Alberta United Conservative leader to abstain on abortion clinic safe zone vote
Alberta United Conservative Party Leader Jason Kenney is seen in Vancouver, Monday, March 5 2018. (THE CANADIAN PRESS/Jonathan Hayward)
Dean Bennett, The Canadian Press
Published Monday, April 9, 2018 5:03PM EDT
Last Updated Monday, April 9, 2018 6:32PM EDT
EDMONTON -- Alberta United Conservative Leader Jason Kenney says proposed legislation creating safe zones around abortion clinics is political game-playing by the NDP government.
He said Monday he will abstain when the bill comes to a vote. His caucus members will be allowed to vote freely.
Kenney said Premier Rachel Notley's government has never proposed or discussed such legislation before. He said they are doing so now to distract from a budget that promises an $8.8-billion deficit this year and more long-term debt.
"This is so obviously a transparent effort by the NDP to distract attention from its failed economic record," said Kenney. "We're not going to play games with divisive social issues. We're here to focus on job creation and economic growth, (and) market access for energy products.
"I will be abstaining from the vote, as will most of our caucus."
Kenney has been clear in the past he is against abortion, but has said he would never legislate on the issue.
The proposed legislation would create 50-metre buffer zones around abortion clinics to keep protesters away and would also forbid them from taking video or pictures of those going in or out under penalty of fines or jail terms.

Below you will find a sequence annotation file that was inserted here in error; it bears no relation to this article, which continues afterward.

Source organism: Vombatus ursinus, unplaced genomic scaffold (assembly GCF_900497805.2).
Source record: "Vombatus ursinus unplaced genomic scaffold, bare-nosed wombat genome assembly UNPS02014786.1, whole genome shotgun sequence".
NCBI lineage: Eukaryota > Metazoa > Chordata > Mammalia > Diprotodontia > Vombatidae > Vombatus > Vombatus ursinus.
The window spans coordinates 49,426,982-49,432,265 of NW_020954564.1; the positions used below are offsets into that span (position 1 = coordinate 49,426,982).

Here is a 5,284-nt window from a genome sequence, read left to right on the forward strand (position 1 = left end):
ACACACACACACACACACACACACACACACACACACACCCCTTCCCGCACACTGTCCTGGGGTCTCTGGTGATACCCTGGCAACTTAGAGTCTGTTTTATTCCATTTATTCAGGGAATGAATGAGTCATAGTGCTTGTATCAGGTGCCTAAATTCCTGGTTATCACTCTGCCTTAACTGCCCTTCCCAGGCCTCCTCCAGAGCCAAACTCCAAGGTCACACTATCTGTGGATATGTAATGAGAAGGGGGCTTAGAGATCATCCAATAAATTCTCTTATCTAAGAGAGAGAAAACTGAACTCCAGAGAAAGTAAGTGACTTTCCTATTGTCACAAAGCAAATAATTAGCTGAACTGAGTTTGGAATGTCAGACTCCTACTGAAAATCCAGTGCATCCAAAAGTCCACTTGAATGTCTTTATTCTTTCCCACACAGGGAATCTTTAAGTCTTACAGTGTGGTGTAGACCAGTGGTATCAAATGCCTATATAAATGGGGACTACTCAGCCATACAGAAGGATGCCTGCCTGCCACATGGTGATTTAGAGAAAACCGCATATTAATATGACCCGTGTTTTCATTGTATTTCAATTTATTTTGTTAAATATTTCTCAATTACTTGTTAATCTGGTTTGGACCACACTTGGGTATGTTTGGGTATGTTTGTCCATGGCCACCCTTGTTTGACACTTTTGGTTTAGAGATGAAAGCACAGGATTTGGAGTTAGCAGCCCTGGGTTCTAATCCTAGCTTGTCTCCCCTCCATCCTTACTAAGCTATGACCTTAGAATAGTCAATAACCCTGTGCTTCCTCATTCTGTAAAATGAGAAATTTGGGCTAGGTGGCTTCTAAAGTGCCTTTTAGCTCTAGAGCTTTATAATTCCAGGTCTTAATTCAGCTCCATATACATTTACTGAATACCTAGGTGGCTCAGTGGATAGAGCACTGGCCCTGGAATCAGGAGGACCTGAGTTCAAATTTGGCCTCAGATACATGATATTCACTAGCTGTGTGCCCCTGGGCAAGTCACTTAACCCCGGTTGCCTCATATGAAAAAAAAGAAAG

Health Minister Sarah Hoffman said the government began looking at legislation last year, and said Kenney's non-stance speaks volumes.
"The fact that Mr. Kenney refuses to stand up for women is disappointing. It's not surprising, but it's disappointing," said Hoffman.
"Women deserve to have peace in accessing health care services. What we're doing is in line with other jurisdictions in the country and it is about making sure that they are not bullied or harassed."
Liberal legislature member David Swann said Kenney's abstention is his choice.
"For the rest of us, most Albertans, this is a clear issue of protecting employees, protecting patients, and getting fair and safe access to recognized health services."
The two main clinics in Alberta that handle about 75 per cent of all abortion procedures have civil restraining orders in place to keep protesters across the street, but they say demonstrators routinely ignore or violate those rules.
The bill, introduced last week, would also designate similar no-go zones around homes and offices of doctors and other staff who provide abortions.
It would also be illegal for anyone to harass a doctor or staffer by phone, mail or online to convince them to not provide abortion services.
Anyone breaking the law faces fines up to $10,000 or a year in jail. Corporations that violate the rules can be fined up to $100,000.
If the bill passes, Alberta will join British Columbia, Ontario, Quebec and Newfoundland and Labrador in creating so-called bubble zones around clinics.
The operators of the clinics say the legislation has helped reduce harassment in those other provinces.
Anti-abortion advocates say the bill is an assault on free speech and that adequate laws already exist to prevent bullying and harassment of patients and staff.